Written by: Susan Bouffler. Photography by: Craig Herron and Imageworks
The new charge points, which are designed for use by the park’s businesses and employees, use on-site electricity, of which around 25% per year is generated by the adjacent solar farm. Howbery Park was the UK’s first solar business park, with 3,000 ground-mounted solar panels connected to the National Grid.
In May, almost 42% of the park’s electricity was generated by the solar farm. In fact, for several days in May, the park was running completely on solar-generated electricity.
Donna Bowles, Estates Manager for Howbery Business Park, said: “We are always really thrilled when the park is grid-free, and it’s good for users of our electric vehicle charge points to know that on some sunny days during the summer, for example, their charge could be 100% solar-powered!”
Howbery Park has put sustainability at the heart of its development plans. It already boasts two flagship buildings, Kestrel House and Red Kite House, which are both BREEAM excellent rated, and have environmentally-friendly features, such as the use of bore hole water to provide natural air conditioning.
Donna added: “Thinking about the environment is central to everything we do at Howbery Park. We’ve achieved zero waste to landfill, recycle 100% of our wood waste and last summer, as part of our ongoing carbon saving and plant replacement programme, we introduced more efficient localised boilers which reduced our CO2 emissions by 50%, as well as reducing the park’s operating and maintenance costs.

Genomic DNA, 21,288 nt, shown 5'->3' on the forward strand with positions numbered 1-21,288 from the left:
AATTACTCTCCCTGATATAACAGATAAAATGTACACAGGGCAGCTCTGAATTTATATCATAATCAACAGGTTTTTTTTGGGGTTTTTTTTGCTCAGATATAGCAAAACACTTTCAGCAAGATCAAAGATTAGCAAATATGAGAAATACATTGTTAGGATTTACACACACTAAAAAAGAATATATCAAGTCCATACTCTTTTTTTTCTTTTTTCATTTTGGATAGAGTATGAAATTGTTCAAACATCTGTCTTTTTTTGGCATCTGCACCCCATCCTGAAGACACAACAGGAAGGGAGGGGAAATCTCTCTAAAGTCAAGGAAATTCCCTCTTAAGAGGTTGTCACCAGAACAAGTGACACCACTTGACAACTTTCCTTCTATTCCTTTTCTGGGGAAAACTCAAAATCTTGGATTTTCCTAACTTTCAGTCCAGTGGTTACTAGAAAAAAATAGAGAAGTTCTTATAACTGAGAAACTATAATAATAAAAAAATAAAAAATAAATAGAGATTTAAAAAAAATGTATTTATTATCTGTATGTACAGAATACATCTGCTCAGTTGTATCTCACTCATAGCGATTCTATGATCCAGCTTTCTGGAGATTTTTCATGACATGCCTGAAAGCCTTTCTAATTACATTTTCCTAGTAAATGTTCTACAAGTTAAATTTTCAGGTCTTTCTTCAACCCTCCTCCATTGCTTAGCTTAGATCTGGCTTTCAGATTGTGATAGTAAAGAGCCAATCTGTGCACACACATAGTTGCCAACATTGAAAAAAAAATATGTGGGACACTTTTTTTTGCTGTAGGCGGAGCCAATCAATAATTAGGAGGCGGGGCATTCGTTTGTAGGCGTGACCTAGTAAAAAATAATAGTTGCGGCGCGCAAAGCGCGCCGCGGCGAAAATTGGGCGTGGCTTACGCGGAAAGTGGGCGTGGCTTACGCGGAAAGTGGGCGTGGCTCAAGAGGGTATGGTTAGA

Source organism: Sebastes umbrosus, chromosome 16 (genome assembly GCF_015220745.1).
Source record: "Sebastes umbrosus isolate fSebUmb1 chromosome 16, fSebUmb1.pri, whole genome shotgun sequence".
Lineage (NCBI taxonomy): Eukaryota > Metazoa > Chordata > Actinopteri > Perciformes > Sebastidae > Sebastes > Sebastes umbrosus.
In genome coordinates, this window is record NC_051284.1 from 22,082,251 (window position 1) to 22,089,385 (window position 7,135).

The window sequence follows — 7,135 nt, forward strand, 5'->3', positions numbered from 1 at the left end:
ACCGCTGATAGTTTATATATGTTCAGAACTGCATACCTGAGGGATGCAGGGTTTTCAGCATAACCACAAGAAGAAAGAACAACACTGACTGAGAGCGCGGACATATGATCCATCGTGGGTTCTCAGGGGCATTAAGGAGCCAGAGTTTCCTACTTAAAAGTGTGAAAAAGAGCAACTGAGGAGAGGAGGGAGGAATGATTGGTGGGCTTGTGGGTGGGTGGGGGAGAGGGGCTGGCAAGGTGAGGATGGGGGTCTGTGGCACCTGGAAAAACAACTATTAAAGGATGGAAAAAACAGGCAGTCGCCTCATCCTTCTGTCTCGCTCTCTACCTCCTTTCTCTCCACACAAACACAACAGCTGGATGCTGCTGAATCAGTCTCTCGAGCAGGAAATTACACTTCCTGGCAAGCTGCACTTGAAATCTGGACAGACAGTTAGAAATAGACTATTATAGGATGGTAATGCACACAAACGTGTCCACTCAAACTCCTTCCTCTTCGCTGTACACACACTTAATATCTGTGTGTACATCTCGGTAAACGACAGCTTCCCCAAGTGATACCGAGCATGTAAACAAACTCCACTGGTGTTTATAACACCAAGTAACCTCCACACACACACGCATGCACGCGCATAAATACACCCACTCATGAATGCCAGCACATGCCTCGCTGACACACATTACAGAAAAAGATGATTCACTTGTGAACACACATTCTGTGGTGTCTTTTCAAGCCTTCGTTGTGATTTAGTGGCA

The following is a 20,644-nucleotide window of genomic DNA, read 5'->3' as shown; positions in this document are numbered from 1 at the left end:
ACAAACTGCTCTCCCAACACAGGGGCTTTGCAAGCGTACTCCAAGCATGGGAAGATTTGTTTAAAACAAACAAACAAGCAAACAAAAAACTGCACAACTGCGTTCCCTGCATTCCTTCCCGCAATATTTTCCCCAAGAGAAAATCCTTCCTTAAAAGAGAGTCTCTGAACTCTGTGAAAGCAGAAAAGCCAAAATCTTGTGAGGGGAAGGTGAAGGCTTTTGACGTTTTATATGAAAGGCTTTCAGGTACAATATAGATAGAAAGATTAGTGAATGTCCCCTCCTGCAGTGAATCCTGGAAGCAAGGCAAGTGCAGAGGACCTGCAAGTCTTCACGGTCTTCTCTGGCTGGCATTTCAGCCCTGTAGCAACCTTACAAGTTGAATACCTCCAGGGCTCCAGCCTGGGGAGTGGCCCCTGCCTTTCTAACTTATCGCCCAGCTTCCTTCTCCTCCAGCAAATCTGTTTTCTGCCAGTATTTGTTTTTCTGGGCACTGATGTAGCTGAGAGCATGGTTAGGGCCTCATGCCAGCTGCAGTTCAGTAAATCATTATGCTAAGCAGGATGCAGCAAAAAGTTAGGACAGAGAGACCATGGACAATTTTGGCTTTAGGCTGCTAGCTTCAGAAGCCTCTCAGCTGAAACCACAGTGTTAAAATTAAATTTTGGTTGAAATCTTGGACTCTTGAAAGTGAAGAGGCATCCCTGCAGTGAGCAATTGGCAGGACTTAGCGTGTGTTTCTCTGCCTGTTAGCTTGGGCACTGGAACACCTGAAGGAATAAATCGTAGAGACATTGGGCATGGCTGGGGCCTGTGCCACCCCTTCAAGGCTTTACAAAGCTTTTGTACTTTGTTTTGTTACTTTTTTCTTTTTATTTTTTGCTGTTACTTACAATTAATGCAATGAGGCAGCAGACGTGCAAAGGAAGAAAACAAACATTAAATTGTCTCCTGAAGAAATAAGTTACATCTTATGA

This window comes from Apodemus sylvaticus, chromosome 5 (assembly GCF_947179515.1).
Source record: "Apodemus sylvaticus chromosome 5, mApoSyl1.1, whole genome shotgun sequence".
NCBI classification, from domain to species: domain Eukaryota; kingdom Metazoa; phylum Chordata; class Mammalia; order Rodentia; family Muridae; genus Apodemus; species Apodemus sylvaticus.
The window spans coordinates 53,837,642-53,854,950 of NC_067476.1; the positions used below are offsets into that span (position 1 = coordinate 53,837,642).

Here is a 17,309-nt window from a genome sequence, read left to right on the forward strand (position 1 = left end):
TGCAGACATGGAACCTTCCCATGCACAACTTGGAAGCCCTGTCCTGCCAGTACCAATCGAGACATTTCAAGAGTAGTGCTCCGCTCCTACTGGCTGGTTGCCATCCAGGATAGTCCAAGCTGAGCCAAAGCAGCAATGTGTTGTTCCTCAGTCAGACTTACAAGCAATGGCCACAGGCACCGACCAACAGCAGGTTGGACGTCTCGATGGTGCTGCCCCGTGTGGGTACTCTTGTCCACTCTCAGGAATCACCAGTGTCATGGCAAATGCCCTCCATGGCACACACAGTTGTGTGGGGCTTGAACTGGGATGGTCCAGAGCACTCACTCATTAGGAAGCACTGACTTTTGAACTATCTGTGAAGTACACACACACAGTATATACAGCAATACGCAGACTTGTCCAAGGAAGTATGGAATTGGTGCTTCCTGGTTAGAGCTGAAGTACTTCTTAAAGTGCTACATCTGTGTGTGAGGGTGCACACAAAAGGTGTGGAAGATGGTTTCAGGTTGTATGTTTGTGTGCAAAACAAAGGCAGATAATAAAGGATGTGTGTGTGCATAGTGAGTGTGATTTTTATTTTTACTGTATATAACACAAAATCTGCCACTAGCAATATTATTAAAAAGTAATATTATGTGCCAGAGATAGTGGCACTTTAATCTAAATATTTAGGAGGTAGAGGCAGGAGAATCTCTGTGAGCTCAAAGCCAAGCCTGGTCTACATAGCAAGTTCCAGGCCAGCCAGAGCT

Set in 70 acres, close to Wallingford in South Oxfordshire, Howbery Park, which won Business Park of the Year in the Thames Valley Property Awards in 2017, is currently home to over 50 different companies and organisations. The park also provides meeting rooms in its historic Manor House, as well as in a separate contemporary conference centre.
The park has planning consent to develop a further 74,000 sq ft (6,875 sq m), and site owner, HR Wallingford, is keen to attract businesses and organisations, both commercial and academic, who have a focus on resilience, including water, infrastructure, cyber-security, or environmental hazards.
“We’re committed to developing the park in a way that creates surroundings that are unique to office space in Oxfordshire and that our tenants enjoy working in, while preserving the park’s unique landscape . Everything we build has to be sustainable for tomorrow.”
Howbery has invested in its green spaces, making the most of its mature parkland and riverside setting. In recent years, the park has developed diverse habitats in its grounds, established two new bee colonies, and has created award-winning allotments for use by the park community.
Donna continued: “While we’re very proud of what we’ve achieved so far, we are always looking at additional ways to conserve and enhance the park and its wildlife. We have recently started work with our grounds maintenance company, Nurture Landscapes, on a new Biodiversity Action Plan to help guide our next steps.”